The paradoxes of risk management in the banking sector
This paper uses empirical evidence to examine the operational dynamics and paradoxical nature of risk management systems in the banking sector. It demonstrates how a core paradox of market versus regulatory demands and an accompanying variety of performance, learning and belonging paradoxes underlie evident tensions in the interaction between front and back office staff in banks. Organisational responses to such paradoxes are found to range from passive to proactive, reflecting differing organisational, departmental and individual risk culture(s), and performance management systems. Nonetheless, a common feature of regulatory initiatives designed to secure a more structurally independent risk management function is that they have failed to rectify a critical imbalance of power - with the back office control functions continuing to be dominated by front office trading and investment functions. Ultimately, viewing the ‘core’ of risk management systems as a series of connected paradoxes rather than a set of assured, robust practices, requires a fundamental switch in emphasis away from a normative, standards-based approach to risk management to one which gives greater recognition to its behavioural dimensions.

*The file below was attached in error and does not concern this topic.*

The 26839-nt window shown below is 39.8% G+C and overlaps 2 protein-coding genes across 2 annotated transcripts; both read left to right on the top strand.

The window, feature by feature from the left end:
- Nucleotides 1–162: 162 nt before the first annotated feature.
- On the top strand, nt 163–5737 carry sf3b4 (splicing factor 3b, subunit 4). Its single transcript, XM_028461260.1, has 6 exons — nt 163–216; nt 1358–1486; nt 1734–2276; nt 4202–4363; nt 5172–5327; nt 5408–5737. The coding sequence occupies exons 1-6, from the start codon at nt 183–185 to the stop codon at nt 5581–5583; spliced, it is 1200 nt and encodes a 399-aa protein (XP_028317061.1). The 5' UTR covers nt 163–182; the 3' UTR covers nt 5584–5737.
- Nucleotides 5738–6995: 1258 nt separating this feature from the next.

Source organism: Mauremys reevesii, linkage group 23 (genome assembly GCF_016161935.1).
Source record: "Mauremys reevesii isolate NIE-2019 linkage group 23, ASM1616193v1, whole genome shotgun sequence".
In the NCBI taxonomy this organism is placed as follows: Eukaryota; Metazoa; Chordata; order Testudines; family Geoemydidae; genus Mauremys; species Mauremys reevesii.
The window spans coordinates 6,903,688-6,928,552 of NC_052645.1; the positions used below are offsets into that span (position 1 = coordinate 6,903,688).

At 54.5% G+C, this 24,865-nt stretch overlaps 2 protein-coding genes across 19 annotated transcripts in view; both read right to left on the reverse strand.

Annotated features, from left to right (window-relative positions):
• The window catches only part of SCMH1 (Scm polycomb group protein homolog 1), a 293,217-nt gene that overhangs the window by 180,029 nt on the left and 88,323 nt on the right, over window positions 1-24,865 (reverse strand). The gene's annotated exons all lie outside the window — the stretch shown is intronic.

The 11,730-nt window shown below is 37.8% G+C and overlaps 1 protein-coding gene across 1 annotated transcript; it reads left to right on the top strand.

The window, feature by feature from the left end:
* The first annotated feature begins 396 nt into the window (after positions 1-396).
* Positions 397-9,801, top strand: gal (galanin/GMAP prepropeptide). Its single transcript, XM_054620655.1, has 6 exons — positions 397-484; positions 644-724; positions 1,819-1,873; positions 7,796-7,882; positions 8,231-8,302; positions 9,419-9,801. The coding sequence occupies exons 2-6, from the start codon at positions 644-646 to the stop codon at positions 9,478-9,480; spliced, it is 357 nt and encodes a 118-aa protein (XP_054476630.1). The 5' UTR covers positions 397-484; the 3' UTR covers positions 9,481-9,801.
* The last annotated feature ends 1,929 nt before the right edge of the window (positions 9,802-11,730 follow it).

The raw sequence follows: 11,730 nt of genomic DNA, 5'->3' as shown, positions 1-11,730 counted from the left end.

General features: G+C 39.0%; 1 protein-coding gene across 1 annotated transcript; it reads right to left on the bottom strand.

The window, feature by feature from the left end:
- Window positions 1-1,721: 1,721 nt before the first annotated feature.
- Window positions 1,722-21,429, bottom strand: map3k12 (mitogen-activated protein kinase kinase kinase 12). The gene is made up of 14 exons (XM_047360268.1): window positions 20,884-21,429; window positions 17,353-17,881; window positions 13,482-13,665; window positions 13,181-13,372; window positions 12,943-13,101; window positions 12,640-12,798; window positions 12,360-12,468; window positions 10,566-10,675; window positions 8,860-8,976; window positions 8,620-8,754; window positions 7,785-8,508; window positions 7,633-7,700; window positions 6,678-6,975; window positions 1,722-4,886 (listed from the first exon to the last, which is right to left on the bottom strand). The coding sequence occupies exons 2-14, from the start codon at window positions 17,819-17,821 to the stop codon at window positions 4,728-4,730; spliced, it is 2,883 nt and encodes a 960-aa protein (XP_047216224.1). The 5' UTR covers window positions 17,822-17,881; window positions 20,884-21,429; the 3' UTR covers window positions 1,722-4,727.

Behavioural, Paradox theory, Power imbalance, Regulation, Risk management, Three lines of defence
Accounting | Corporate Finance | Finance and Financial Management
Corporate Reporting and Disclosure
British Accounting Review
LIM, Chu Yeong; WOODS, Margaret; HUMPHREY, Christopher; and SEOW, Jean Lin.
The paradoxes of risk management in the banking sector. (2017). British Accounting Review. 49, (1), 75-90. Research Collection School of Accountancy.
Available at: https://ink.library.smu.edu.sg/soa_research_all/2